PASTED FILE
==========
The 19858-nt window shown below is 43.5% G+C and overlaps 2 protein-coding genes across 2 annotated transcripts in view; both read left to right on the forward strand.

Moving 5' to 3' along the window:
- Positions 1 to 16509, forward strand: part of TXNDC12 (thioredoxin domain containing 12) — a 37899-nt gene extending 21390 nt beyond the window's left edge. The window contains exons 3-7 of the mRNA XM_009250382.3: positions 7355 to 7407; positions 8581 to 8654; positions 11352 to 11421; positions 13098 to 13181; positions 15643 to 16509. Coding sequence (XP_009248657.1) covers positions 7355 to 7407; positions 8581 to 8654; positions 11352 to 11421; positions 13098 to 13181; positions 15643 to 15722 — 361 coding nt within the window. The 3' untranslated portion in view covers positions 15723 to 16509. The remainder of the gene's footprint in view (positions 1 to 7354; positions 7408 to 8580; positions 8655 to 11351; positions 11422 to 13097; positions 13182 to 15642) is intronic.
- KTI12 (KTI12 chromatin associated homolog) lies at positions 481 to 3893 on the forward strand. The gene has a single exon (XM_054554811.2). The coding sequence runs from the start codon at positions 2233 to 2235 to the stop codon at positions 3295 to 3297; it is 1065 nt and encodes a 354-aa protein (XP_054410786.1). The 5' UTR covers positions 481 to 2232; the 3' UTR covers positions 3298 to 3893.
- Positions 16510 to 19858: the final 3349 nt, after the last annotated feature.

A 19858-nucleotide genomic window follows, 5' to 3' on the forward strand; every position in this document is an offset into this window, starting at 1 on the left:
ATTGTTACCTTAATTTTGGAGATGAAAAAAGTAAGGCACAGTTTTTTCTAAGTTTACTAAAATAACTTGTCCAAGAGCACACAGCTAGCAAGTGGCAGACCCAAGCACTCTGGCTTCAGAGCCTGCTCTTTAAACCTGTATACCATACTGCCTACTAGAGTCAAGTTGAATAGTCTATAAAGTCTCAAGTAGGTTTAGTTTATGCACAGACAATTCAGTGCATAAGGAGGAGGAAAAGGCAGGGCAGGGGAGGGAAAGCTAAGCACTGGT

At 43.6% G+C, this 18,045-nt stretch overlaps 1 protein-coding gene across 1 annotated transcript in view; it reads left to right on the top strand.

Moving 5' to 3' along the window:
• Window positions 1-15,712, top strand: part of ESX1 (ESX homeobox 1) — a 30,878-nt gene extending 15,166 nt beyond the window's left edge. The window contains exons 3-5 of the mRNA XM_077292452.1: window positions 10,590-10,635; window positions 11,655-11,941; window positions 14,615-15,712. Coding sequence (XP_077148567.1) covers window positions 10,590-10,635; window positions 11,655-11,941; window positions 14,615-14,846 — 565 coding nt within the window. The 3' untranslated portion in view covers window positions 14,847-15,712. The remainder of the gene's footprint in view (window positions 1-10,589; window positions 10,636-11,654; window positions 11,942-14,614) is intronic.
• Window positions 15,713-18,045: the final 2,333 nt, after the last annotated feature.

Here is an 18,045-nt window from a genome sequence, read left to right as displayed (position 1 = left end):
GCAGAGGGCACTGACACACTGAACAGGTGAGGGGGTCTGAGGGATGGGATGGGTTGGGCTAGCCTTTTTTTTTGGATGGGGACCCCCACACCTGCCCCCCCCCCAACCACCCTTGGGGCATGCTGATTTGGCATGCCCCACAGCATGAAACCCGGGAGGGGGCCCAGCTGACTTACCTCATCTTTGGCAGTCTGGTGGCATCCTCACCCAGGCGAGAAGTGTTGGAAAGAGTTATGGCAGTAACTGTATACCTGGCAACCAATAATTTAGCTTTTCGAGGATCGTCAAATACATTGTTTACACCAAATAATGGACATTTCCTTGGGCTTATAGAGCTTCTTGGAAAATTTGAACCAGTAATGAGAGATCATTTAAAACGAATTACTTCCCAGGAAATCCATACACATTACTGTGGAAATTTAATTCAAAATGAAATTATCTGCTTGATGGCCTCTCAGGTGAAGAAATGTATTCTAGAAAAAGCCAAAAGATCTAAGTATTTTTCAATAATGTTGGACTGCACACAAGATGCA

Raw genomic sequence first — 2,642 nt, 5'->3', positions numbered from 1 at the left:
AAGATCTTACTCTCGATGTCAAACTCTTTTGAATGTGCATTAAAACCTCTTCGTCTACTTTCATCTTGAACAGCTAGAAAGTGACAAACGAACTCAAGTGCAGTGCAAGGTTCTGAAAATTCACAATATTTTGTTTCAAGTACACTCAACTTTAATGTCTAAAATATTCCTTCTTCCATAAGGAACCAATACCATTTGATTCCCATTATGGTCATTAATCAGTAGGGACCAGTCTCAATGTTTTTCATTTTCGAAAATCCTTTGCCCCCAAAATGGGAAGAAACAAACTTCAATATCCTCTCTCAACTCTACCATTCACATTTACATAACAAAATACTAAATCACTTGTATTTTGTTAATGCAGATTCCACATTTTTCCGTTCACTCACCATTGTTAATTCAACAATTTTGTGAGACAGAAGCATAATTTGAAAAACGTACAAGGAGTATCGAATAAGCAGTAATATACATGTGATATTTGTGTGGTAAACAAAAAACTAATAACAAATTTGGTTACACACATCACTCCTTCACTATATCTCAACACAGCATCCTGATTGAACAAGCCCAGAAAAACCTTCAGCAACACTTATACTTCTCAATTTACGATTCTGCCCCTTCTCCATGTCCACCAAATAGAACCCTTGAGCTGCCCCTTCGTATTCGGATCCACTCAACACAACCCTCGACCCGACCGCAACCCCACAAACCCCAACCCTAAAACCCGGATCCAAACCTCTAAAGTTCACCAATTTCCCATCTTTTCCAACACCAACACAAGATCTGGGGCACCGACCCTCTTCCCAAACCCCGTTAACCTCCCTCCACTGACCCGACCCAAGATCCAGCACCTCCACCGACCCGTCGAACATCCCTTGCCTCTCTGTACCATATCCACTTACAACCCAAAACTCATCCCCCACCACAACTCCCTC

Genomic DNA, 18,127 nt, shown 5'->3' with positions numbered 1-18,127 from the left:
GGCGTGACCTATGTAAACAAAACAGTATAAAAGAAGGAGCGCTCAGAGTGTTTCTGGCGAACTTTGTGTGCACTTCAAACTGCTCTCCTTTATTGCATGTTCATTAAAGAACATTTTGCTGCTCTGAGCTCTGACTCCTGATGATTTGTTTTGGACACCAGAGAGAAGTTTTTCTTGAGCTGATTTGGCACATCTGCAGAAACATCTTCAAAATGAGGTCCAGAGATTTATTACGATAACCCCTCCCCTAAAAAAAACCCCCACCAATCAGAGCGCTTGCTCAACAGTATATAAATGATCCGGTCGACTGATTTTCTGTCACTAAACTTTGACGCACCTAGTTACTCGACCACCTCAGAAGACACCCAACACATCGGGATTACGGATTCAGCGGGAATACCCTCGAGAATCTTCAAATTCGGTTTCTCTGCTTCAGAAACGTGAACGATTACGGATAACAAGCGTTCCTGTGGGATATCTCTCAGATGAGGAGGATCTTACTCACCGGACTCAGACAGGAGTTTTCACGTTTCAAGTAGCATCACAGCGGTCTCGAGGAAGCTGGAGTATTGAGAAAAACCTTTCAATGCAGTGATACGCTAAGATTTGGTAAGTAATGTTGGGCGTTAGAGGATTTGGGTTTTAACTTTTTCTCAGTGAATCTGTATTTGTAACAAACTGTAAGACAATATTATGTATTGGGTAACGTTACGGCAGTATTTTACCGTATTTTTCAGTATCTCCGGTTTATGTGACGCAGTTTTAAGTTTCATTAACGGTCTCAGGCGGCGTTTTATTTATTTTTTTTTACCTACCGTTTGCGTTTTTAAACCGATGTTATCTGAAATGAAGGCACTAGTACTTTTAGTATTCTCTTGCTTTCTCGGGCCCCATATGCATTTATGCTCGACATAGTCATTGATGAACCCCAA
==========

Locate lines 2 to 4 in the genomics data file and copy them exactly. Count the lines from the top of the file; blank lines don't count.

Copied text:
Moving 5' to 3' along the window:
- Positions 1 to 16509, forward strand: part of TXNDC12 (thioredoxin domain containing 12) — a 37899-nt gene extending 21390 nt beyond the window's left edge. The window contains exons 3-7 of the mRNA XM_009250382.3: positions 7355 to 7407; positions 8581 to 8654; positions 11352 to 11421; positions 13098 to 13181; positions 15643 to 16509. Coding sequence (XP_009248657.1) covers positions 7355 to 7407; positions 8581 to 8654; positions 11352 to 11421; positions 13098 to 13181; positions 15643 to 15722 — 361 coding nt within the window. The 3' untranslated portion in view covers positions 15723 to 16509. The remainder of the gene's footprint in view (positions 1 to 7354; positions 7408 to 8580; positions 8655 to 11351; positions 11422 to 13097; positions 13182 to 15642) is intronic.
- KTI12 (KTI12 chromatin associated homolog) lies at positions 481 to 3893 on the forward strand. The gene has a single exon (XM_054554811.2). The coding sequence runs from the start codon at positions 2233 to 2235 to the stop codon at positions 3295 to 3297; it is 1065 nt and encodes a 354-aa protein (XP_054410786.1). The 5' UTR covers positions 481 to 2232; the 3' UTR covers positions 3298 to 3893.